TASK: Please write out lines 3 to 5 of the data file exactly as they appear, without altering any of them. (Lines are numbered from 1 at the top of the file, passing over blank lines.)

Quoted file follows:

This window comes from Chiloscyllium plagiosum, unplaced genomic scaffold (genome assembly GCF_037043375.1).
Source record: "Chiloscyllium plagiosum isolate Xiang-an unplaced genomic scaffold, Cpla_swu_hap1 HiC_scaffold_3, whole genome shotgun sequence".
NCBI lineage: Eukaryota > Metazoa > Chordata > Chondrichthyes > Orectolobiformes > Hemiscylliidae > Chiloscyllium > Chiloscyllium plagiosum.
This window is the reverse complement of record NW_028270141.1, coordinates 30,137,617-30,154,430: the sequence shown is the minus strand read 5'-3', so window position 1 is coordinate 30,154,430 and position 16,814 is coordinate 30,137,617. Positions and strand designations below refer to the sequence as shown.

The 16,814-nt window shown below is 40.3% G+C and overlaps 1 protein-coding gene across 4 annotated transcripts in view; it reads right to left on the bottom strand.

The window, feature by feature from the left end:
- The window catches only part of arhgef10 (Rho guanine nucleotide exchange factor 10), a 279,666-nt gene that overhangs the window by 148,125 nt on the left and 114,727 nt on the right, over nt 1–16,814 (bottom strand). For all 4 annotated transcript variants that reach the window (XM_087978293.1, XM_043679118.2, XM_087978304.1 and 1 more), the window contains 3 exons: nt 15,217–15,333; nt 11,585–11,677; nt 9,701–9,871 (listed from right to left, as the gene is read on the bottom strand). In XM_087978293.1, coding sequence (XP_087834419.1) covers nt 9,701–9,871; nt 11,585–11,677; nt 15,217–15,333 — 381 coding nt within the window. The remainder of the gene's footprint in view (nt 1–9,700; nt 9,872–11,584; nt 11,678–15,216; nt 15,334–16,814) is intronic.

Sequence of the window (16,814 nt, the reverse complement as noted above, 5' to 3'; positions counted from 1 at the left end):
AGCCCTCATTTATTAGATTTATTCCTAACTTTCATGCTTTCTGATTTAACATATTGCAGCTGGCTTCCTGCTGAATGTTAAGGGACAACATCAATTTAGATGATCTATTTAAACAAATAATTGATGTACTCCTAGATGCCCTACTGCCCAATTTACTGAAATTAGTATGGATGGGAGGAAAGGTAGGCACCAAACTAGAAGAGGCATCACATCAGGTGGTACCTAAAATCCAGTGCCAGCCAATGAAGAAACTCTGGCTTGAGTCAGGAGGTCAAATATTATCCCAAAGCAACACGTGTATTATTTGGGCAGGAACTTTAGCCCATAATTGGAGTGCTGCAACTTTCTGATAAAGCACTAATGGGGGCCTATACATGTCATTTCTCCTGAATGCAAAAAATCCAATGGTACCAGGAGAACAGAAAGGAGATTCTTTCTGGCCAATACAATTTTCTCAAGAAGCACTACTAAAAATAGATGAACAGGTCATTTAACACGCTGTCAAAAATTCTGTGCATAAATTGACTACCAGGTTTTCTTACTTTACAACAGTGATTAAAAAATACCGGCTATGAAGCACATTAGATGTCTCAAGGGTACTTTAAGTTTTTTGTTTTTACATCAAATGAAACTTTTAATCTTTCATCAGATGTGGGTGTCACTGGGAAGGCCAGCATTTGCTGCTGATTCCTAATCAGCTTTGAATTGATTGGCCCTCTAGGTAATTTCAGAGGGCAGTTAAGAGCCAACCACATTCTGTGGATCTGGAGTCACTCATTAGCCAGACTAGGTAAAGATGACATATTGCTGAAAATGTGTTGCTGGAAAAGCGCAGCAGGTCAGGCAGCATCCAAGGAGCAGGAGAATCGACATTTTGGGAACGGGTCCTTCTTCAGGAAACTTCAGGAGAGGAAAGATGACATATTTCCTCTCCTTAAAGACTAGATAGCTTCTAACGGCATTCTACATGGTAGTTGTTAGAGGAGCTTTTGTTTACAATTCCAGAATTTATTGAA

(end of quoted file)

NCBI lineage: Eukaryota > Metazoa > Chordata > Chondrichthyes > Orectolobiformes > Hemiscylliidae > Chiloscyllium > Chiloscyllium plagiosum.
This window is the reverse complement of record NW_028270141.1, coordinates 30,137,617-30,154,430: the sequence shown is the minus strand read 5'-3', so window position 1 is coordinate 30,154,430 and position 16,814 is coordinate 30,137,617. Positions and strand designations below refer to the sequence as shown.

The 16,814-nt window shown below is 40.3% G+C and overlaps 1 protein-coding gene across 4 annotated transcripts in view; it reads right to left on the bottom strand.